Vol MMXIII, No 184
July 3, 1965
Famed horse Trigger dies at 33
Roy Rogers and Trigger
HOLLYWOOD CA (1965)
On this date in 1965, Roy Rogers beautiful palamino horse, "The Smartest Horse in the West" died at Roy's Hidden Valley Ranch in California. Trigger was 33.
Trigger started life as "Golden Cloud" and first appeared in 1938 in the feature film "The Adventures of Robin Hood" ridden by Olivia de Havilland. When Columbia was preparing the film "Under Western Stars" their own star, Gene Autry, failed to show up. So the lead roll went to Roy Rogers.
Roy had appeared in several movies in the 1930s. Before the filming began on "Under Western Stars", Hudkins Stables brought in their best lead horses. Golden Cloud was the third horse Roy saw, and he immediately took to it. Roy's sidekick, Smiley Burnette commented how quick on the trigger the horse was. Roy agreed, and decided that Trigger would be a perfect name for the horse. Roy bought Golden Cloud for $2,500, renamed him.
In all of Roy and Trigger's 80 films and 100 television episodes, Trigger never once fell. In fact, he was a natural, and knew when he had done things right. Trigger became so popular that he had his own fan club with members from all over the world.
Following Triggers death in 1965, Roy did not want to bury the horse, so instead, he had the horse mounted by Bishoff's Taxidermy and placed on display at the Roy Rogers Museum.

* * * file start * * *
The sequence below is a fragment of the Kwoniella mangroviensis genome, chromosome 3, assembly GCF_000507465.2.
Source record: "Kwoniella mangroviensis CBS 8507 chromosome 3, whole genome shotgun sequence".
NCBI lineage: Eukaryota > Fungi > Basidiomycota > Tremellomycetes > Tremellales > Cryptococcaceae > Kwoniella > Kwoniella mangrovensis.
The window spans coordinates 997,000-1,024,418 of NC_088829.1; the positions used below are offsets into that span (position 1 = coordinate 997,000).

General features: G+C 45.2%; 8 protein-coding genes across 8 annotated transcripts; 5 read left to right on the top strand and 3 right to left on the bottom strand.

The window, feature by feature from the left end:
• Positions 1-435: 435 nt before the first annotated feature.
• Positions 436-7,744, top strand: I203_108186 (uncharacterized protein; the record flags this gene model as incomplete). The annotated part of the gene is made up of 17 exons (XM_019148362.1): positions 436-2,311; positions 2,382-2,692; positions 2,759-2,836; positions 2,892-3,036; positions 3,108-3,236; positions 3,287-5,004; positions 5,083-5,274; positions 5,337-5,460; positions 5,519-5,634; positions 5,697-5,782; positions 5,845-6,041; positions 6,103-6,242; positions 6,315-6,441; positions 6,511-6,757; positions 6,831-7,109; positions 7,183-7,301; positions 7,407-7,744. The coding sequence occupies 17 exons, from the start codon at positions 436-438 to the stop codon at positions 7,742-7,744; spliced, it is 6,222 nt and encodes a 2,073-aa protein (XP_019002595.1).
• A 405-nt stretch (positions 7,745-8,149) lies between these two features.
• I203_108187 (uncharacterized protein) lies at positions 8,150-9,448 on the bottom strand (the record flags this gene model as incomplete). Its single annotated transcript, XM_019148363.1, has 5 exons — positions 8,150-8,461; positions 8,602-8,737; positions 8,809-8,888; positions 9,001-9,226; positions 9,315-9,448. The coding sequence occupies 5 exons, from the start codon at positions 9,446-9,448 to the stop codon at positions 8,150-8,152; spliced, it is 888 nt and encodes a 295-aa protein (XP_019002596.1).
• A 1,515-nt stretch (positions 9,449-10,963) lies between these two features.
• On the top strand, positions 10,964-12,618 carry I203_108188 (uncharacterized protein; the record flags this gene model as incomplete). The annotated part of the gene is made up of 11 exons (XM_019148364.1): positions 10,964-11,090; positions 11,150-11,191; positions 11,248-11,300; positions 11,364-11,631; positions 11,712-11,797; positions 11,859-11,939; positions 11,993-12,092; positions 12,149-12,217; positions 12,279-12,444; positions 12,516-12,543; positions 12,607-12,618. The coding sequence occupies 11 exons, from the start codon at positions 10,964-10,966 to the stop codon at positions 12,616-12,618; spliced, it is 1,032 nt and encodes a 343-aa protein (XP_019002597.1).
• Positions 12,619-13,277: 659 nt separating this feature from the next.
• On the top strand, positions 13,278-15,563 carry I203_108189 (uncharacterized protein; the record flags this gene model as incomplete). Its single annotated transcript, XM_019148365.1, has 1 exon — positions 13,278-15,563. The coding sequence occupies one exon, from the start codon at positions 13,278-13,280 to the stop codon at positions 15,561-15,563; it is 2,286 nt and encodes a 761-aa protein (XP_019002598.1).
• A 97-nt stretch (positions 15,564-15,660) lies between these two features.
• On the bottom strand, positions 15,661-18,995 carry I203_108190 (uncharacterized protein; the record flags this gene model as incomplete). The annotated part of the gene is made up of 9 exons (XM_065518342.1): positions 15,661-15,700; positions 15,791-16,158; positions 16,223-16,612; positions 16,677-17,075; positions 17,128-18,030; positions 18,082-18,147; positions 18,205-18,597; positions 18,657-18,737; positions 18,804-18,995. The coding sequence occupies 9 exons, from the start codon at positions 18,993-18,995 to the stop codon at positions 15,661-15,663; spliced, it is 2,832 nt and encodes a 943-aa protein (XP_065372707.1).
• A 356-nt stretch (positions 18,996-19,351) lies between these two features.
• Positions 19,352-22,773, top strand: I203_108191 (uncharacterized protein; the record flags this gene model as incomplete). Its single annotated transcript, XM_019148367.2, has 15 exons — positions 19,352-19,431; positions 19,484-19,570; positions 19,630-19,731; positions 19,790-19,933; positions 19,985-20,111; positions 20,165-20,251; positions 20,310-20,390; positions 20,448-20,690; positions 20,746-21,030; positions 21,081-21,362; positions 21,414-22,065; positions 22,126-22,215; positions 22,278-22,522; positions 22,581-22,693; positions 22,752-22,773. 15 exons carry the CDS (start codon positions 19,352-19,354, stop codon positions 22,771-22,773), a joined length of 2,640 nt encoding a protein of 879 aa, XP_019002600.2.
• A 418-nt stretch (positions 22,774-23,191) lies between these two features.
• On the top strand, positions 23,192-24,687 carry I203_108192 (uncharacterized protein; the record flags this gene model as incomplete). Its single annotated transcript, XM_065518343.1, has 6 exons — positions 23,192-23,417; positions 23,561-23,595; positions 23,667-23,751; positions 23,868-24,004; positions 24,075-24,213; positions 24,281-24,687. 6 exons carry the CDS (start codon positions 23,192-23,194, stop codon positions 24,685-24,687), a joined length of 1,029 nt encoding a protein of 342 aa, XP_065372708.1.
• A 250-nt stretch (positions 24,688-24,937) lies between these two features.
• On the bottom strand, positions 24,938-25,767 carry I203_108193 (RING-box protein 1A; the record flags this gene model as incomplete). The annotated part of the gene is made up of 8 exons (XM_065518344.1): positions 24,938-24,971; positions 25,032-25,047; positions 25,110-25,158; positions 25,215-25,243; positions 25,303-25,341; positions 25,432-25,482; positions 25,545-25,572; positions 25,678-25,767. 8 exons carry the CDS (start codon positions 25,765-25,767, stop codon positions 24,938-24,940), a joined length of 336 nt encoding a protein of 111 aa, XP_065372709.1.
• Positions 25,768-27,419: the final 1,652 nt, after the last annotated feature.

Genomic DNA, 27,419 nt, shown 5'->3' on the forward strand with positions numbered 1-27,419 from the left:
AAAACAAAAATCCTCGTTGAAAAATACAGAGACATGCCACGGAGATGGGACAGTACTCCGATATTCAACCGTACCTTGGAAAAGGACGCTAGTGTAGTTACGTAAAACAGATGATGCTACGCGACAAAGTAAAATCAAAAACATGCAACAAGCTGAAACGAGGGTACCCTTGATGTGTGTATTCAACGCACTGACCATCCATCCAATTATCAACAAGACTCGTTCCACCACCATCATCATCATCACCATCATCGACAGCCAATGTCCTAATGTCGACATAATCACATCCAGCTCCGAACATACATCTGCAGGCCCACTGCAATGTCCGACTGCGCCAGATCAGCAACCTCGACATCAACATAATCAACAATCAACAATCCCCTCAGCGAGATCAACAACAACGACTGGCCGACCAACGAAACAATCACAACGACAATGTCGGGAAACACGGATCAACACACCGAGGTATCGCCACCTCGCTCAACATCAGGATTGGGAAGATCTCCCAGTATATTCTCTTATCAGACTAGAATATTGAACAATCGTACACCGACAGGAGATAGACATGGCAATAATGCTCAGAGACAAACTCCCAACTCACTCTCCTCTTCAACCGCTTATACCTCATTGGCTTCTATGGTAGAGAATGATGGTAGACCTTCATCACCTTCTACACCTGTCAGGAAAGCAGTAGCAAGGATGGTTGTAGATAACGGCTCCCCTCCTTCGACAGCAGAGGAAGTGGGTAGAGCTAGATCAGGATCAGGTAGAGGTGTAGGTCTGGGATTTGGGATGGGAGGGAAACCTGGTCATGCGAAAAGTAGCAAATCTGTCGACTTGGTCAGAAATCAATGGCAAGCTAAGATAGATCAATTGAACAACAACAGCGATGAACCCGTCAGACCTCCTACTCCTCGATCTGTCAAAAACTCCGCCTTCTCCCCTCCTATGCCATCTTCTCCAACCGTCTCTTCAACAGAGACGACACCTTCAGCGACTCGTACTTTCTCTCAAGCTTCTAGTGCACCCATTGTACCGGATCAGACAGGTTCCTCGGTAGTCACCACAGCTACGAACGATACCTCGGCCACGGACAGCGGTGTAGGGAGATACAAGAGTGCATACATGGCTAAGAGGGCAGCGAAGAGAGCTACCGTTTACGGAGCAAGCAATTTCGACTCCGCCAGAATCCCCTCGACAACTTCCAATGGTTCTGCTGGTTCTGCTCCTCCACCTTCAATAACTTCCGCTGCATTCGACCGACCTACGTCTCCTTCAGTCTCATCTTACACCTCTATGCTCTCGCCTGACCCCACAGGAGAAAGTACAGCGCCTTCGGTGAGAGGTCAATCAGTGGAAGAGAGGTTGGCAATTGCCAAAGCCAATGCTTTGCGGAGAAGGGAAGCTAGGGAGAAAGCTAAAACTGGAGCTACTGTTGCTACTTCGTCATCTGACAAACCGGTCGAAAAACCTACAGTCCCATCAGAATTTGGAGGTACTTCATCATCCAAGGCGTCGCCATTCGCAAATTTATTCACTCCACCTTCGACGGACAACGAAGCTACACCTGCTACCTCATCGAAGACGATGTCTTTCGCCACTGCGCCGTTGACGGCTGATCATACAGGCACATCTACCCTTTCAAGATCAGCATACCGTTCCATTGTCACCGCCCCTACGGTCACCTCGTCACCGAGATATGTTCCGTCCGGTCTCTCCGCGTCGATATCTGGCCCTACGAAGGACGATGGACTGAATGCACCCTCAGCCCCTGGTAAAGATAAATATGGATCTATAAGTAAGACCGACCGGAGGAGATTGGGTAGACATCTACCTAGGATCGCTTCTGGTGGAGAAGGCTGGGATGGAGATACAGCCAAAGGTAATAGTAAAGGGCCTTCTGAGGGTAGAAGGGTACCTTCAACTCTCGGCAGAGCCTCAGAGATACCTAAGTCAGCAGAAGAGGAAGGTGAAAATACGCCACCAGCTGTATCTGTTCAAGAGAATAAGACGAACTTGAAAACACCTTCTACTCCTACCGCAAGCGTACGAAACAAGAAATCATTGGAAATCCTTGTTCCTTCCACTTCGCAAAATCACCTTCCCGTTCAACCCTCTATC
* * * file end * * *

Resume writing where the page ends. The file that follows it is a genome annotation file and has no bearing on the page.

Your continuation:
Folk Saint, Healer dies at Falfurrias
On this date in 1907, Pedro Jaramillo died. Jaramillo became a "curandero" or healer, when as a young man he had a vision that God had given him special healing powers.
Without any medical training, Jaramillo received many people for healing, who otherwise would have to travel over 50 miles to the nearest doctor. Donations were used for food for his "patients" with any surplus donated to local churches.
His grave in Falfurrias has since become a shrine still visited by those seeking healing.
Natural Bridge Caverns opens near New Braunfels
On this date in 1964, Natural Bridge Caverns between San Antonio and New Braunfels, was opened to the public.